I have a PhD from the Physics Department at Harvard University, specializing in biophysics. I worked in the Levine Lab studying interactions between the systemic and cell level stress responses in C. elegans. My doctoral work included:
- Imaging and quantifying molecular components of the heat shock stress response in C. elegans using microfluidics and fluorescence microscopy.
- Adapting image analysis techniques to rapidly analyze 3000+ frames of data per experiment.
- Modeling the spatial and temporal modes of activation of the heat shock stress response, primarily in MATLAB.
- Collaborating and communicating regularly with scientists spanning the sub-fields of physics and biology.
I've contributed talks and posters at 8 interdisciplinary meetings or conferences, including the International Physics of Living Systems (iPoLS) Meeting (June 2017), Quantitative Biology (qBio) Conference (July 2016), International Physics of Living Systems (iPoLS) Meeting (July 2016), Boston Area Worm Meeting (May 2016), Wormbridge (May 2016) and C. elegans International Meeting (June 2015). I also served as the Lab Safety Officer.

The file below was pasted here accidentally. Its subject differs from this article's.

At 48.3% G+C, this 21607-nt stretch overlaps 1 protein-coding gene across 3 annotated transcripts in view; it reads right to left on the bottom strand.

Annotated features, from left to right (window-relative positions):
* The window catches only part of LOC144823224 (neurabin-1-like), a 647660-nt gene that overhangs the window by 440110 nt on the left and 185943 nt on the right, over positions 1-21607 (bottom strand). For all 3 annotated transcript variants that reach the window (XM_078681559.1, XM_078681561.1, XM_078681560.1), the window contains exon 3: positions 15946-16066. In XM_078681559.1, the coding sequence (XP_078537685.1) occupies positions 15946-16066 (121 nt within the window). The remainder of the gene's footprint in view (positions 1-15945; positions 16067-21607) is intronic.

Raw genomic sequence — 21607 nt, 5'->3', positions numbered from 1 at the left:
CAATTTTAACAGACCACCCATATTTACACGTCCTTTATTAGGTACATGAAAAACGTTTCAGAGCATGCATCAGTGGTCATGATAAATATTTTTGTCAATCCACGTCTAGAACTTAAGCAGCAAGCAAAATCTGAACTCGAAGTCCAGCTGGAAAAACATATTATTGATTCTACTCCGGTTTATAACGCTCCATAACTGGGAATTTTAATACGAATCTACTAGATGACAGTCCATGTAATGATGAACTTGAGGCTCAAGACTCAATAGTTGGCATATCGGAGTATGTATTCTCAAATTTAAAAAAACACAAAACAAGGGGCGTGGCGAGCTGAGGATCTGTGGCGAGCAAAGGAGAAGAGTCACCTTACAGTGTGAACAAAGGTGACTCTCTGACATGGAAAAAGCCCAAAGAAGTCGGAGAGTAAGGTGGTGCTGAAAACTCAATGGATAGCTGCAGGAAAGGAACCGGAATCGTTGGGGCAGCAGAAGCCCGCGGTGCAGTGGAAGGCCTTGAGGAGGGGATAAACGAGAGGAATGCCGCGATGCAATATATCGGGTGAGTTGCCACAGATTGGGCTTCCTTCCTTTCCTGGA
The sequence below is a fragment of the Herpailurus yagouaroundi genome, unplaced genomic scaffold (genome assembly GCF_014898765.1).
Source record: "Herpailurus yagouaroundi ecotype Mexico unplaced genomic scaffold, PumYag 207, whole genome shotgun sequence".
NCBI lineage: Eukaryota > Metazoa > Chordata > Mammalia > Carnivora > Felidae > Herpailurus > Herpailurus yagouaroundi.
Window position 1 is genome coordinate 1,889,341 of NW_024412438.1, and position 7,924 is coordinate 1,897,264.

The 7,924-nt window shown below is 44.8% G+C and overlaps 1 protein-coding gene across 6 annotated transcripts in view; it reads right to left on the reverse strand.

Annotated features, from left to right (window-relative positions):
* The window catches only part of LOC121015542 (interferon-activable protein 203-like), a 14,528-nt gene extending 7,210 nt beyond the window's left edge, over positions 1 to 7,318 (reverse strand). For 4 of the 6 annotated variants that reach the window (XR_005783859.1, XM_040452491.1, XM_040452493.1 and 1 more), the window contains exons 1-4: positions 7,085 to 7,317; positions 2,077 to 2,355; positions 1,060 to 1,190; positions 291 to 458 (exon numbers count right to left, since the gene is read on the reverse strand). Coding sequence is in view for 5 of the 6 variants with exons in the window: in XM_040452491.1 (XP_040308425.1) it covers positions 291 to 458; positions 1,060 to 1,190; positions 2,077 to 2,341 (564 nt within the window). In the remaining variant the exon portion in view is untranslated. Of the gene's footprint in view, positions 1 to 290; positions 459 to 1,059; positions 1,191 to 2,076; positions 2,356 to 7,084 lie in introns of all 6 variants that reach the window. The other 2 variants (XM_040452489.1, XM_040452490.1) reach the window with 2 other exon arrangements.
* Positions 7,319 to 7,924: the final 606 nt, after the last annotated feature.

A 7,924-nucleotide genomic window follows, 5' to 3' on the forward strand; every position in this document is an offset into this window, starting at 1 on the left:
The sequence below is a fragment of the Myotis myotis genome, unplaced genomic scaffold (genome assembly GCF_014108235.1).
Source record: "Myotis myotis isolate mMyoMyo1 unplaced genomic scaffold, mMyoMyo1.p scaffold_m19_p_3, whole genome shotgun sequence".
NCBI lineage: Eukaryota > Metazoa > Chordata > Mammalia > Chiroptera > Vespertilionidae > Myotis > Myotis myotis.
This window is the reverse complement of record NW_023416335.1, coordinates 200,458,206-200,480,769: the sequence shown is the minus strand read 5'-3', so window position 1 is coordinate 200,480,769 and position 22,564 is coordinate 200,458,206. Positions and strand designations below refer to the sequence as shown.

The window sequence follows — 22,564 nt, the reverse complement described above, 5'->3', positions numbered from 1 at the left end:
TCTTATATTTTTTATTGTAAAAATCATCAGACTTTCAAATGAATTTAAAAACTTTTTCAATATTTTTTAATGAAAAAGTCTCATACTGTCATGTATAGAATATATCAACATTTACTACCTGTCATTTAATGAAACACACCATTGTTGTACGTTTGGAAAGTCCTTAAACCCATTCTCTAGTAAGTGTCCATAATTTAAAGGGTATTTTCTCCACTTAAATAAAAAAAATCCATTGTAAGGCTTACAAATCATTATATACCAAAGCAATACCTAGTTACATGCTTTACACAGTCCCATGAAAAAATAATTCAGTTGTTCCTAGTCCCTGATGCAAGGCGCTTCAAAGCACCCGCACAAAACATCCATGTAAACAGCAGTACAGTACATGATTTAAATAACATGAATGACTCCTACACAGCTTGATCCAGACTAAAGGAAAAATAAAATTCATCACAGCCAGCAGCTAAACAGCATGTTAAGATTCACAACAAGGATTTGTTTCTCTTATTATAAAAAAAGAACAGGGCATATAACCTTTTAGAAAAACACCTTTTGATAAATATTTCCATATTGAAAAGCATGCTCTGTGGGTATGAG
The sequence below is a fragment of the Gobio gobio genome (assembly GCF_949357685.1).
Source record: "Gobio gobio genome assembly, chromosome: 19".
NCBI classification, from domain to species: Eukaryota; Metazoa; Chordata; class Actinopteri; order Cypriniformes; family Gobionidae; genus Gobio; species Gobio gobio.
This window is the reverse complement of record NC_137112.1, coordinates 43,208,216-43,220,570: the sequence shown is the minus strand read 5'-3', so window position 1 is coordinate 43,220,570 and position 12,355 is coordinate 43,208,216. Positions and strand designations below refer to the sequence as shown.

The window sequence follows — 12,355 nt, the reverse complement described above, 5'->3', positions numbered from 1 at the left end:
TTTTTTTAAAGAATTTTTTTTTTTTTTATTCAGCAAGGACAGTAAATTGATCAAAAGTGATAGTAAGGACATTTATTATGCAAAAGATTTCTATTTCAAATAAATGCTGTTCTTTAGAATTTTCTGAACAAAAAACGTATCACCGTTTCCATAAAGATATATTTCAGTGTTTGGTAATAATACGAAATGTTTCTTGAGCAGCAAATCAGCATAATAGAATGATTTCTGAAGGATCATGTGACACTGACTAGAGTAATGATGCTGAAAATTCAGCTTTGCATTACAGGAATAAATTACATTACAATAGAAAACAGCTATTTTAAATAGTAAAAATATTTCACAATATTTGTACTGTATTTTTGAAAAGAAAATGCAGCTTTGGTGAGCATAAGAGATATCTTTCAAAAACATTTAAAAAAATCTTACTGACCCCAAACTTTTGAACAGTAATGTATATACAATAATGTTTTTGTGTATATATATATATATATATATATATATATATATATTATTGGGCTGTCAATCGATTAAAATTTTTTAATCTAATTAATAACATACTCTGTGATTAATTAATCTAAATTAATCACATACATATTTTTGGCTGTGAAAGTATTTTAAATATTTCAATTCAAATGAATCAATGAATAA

I also specialize in science communication, education, and outreach, including science writing and media content production. Previously, I've freelance written for Harvard's Science in the News online publication Signal to Noise, produced digital videos for social media with PBS NOVA, and organized ComSciCon, a national science communication workshop for graduate students. For more information, please visit my LinkedIn or personal website.